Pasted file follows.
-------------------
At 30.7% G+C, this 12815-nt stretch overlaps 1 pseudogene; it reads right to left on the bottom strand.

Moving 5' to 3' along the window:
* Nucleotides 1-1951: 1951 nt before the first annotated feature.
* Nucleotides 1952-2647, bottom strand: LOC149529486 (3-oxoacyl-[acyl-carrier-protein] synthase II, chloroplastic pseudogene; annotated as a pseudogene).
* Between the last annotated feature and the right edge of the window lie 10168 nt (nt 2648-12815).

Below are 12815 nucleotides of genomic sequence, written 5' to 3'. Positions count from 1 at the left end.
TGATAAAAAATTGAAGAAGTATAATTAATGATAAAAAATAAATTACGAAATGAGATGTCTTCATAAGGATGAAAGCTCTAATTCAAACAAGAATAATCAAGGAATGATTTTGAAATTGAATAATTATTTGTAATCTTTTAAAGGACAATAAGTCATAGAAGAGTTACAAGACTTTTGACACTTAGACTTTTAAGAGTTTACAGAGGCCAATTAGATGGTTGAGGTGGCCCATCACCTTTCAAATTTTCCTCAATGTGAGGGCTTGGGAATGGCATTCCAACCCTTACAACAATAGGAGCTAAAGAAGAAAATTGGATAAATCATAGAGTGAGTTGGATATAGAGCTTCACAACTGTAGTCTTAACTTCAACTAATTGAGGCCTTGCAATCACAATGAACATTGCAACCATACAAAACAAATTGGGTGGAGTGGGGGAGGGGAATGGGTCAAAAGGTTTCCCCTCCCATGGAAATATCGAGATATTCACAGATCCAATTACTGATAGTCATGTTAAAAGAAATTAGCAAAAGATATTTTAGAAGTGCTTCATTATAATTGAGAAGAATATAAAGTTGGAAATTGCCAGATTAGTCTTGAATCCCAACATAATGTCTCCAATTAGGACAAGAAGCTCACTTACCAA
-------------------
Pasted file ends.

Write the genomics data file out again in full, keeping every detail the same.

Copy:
At 30.7% G+C, this 12815-nt stretch overlaps 1 pseudogene; it reads right to left on the bottom strand.

Moving 5' to 3' along the window:
* Nucleotides 1-1951: 1951 nt before the first annotated feature.
* Nucleotides 1952-2647, bottom strand: LOC149529486 (3-oxoacyl-[acyl-carrier-protein] synthase II, chloroplastic pseudogene; annotated as a pseudogene).
* Between the last annotated feature and the right edge of the window lie 10168 nt (nt 2648-12815).

Below are 12815 nucleotides of genomic sequence, written 5' to 3'. Positions count from 1 at the left end.
TGATAAAAAATTGAAGAAGTATAATTAATGATAAAAAATAAATTACGAAATGAGATGTCTTCATAAGGATGAAAGCTCTAATTCAAACAAGAATAATCAAGGAATGATTTTGAAATTGAATAATTATTTGTAATCTTTTAAAGGACAATAAGTCATAGAAGAGTTACAAGACTTTTGACACTTAGACTTTTAAGAGTTTACAGAGGCCAATTAGATGGTTGAGGTGGCCCATCACCTTTCAAATTTTCCTCAATGTGAGGGCTTGGGAATGGCATTCCAACCCTTACAACAATAGGAGCTAAAGAAGAAAATTGGATAAATCATAGAGTGAGTTGGATATAGAGCTTCACAACTGTAGTCTTAACTTCAACTAATTGAGGCCTTGCAATCACAATGAACATTGCAACCATACAAAACAAATTGGGTGGAGTGGGGGAGGGGAATGGGTCAAAAGGTTTCCCCTCCCATGGAAATATCGAGATATTCACAGATCCAATTACTGATAGTCATGTTAAAAGAAATTAGCAAAAGATATTTTAGAAGTGCTTCATTATAATTGAGAAGAATATAAAGTTGGAAATTGCCAGATTAGTCTTGAATCCCAACATAATGTCTCCAATTAGGACAAGAAGCTCACTTACCAA